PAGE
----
Writings on Writing: Do You Indulge?

Day 26 – “Z” “Zen in the Art of Writing”… and Other Works

“You grow ravenous. You run fevers. You know exhilarations. You can’t sleep at night, because your beast-creature ideas want out and turn you in your bed.
It is a grand way to live.” 

Ray Bradbury, Zen in the Art of Writing

I absolutely love books on writing, particularly those by writers whom I admire and am inspired by. Entire books on the topic, essays, random articles, quotations, I just love them. I’m currently devouring “Bird by Bird” by Anne Lamott, and have “On Writing” by Stephen King and “Still Writing” by Dani Shapiro sitting in my “to read” pile, anxiously awaiting the chance to delve in. 

In my post on inspiration, I discussed the various things that motivate me to write my very best and most true work (mainly: people, places, and experience). Whenever I find myself lacking inspiration for whatever reason, picking up one of these books and reading about how other authors tick helps me pick up the pieces and push on.

The way I see it, these authors are doing something right, so why not try to figure out what that is? Whether the advice they are giving focuses on routines and habits, tips for busting through periods of writer’s block, how they find inspiration, their writing process(es), and various other topics, I soak it all up with a relish and apply these tips as necessary.

Do you find essays, books, and quotes from writers you admire to be helpful? Do you find them inspiring? Any particular authors/works that you especially appreciate?

I can’t believe this is the last post in this year’s A-Z Blogging Challenge! I wanted to take this opportunity to thank everyone who followed along, commented, and partook in discussions. So many of YOU are writers and authors whose work I admire and find particularity inspirational. And so, this post is dedicated to all of you!

XOXO 🙂

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26 thoughts on “Writings on Writing: Do You Indulge?

    1. Ahhh yes!! I love those too, and am happy to see them becoming more commonplace. Especially at the end of a book that I truly enjoyed, it is really nice to read about the author’s process for developing and writing that particular book (travel, research, the writing process, etc.).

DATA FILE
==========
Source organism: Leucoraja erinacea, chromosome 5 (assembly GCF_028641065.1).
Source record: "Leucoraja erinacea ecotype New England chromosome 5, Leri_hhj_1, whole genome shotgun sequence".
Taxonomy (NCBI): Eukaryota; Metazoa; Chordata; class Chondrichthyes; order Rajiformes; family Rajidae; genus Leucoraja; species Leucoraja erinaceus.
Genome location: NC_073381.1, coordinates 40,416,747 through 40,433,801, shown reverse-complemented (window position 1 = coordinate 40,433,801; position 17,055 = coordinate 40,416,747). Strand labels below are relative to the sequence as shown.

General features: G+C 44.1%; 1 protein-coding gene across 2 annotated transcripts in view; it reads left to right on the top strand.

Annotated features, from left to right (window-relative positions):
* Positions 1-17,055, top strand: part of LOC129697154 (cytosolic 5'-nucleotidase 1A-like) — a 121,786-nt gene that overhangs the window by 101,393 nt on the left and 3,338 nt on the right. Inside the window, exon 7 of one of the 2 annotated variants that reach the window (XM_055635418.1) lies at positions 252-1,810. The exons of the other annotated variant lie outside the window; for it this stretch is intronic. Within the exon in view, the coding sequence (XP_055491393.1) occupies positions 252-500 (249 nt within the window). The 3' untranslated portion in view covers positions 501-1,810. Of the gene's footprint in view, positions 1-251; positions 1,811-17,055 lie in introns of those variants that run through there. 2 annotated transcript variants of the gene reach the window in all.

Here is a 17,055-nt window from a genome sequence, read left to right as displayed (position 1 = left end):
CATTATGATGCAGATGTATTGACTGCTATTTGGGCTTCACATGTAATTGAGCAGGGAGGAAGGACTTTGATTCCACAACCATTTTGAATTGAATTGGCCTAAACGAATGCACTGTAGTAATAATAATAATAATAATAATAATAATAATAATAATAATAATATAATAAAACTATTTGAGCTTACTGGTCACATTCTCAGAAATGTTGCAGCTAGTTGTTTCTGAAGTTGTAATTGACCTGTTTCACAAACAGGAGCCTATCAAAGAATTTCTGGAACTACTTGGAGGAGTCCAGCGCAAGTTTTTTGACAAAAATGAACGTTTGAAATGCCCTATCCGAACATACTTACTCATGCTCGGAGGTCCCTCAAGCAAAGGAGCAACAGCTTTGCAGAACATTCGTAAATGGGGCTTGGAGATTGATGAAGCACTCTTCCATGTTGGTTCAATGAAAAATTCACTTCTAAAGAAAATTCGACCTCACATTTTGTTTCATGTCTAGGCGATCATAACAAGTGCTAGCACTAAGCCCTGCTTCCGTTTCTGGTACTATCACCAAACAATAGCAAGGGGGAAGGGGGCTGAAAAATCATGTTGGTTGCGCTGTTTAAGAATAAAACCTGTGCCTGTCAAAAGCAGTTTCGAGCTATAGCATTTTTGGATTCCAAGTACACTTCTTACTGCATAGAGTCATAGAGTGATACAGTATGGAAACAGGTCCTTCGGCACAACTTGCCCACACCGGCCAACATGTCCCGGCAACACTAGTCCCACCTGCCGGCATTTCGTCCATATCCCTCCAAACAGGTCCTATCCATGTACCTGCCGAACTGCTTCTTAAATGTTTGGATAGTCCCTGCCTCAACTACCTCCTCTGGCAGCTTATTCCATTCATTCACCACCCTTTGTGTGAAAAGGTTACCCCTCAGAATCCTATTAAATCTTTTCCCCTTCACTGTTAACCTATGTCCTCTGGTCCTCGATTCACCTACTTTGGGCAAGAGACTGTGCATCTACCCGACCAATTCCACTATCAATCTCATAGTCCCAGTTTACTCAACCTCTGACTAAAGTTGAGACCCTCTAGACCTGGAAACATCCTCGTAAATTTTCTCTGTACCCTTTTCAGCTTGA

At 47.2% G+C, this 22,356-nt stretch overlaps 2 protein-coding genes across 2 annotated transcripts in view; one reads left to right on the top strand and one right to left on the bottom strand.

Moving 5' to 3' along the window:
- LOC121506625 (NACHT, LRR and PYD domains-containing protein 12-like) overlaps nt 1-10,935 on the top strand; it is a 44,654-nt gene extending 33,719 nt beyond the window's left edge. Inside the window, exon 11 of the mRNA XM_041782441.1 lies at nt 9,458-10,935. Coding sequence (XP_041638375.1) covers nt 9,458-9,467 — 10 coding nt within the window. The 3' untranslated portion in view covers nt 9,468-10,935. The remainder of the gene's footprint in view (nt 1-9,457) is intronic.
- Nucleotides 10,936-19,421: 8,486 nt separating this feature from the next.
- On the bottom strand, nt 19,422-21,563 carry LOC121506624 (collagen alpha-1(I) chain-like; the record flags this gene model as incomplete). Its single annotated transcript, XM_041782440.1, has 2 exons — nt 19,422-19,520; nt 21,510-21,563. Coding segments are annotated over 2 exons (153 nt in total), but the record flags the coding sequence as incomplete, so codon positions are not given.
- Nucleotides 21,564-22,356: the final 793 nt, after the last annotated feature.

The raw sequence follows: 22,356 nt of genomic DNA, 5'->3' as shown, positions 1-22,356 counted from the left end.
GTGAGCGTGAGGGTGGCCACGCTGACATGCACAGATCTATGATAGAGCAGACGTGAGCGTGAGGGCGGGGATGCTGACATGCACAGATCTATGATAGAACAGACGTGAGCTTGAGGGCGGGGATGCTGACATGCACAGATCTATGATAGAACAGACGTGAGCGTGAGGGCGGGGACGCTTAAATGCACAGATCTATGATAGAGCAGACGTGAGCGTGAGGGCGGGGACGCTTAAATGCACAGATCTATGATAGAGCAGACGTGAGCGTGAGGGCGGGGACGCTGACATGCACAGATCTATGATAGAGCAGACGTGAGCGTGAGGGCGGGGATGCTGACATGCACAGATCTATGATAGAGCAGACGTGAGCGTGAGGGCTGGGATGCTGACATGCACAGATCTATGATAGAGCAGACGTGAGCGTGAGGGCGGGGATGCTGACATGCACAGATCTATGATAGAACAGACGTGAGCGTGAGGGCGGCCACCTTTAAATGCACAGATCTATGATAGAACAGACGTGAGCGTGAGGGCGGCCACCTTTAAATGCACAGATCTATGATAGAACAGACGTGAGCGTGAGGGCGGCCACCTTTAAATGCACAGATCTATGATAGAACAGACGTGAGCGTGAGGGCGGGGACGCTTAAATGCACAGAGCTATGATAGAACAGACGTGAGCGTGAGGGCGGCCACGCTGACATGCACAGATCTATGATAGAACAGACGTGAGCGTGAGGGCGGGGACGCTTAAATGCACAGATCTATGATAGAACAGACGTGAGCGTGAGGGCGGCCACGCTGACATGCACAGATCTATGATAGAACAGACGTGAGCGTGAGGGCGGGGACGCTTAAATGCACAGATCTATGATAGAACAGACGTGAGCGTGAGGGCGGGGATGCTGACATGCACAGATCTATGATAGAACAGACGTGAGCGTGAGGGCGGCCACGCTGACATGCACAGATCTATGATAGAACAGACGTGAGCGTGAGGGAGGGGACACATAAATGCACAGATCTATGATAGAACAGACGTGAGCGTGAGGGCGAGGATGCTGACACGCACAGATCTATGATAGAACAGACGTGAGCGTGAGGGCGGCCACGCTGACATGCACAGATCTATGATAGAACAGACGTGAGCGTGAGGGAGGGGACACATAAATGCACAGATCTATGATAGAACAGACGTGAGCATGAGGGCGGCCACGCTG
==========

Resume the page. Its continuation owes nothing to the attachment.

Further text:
By the way, you are definitely one of the writers I referred to towards the end of the post. Your writing inspires me to write more prose and short fiction. I have really enjoyed chatting with you more over the past few months and look forward to many future convos!! 🙂

    1. Very true. As with all types of “help,” (whether that be books or essays on writing or a writing/critique group) we need to make certain that we don’t lose our own voice and stay true to our message and personal style of writing.

      Thank you! And likewise!! 🙂 I’ve really enjoyed your posts and look forward to keeping this friendship going! 🙂

  1. I haven’t read too much about writing. I think it’s like so many other things, a bit of this and a dash of that. Gardening or cooking or any other art, if the process is fun and people enjoy the outcome, you’re doin it right!

  2. The three books you list are among some I’ve read too. I like Anne Lamott’s best. I like her a lot also as a novelist. My very favorite book on writing remains Reading Like a Writer by Francine Prose (also a novelist I like very much).
    Congrats for finishing the challenge and thanks for the opportunity to have met you.

  3. I am obsessed with such writing. My problem is that these very talented people give contradictory advice.

  4. I really don’t enjoy books on writing. I’ve altogether stopped reading them. I used to start them then give up halfway through. Now I just don’t even pick them up. Maybe I just never a good one.

    1. That could be. I know a lot of people who just could never get into them either. If your first impression on this type of writing is a crappy one, it definitely would keep you from giving it another shot!

  5. Congratulations on finishing the challenge. I do read a few how to write books, primarily to anticipate what editors will look out for and the common pitfalls new writers succumb too, otherwise, I’d rather go with what my head is telling me to write.
    Thank you for following me. I have met such enthusiastic writers during this challenge.

  6. I value the information in all three of the books you mentioned. I have a couple of writing craft books that I keep on my desk for easy reference : Story Struture by Larry Brooks, a few books by James Scott Bell and The writers Thesaurus by Angela Ackerman and Becca Puglusi are a few that Spring to mind.

    Congratulations for making it to the end of the challenge. I’m trying to make my way through the list and visit all the participants.
    Melissa Sugar
    @msugar13
    Sugarlaw13@live.com
    http://fictiontoolbox.blogspot.com

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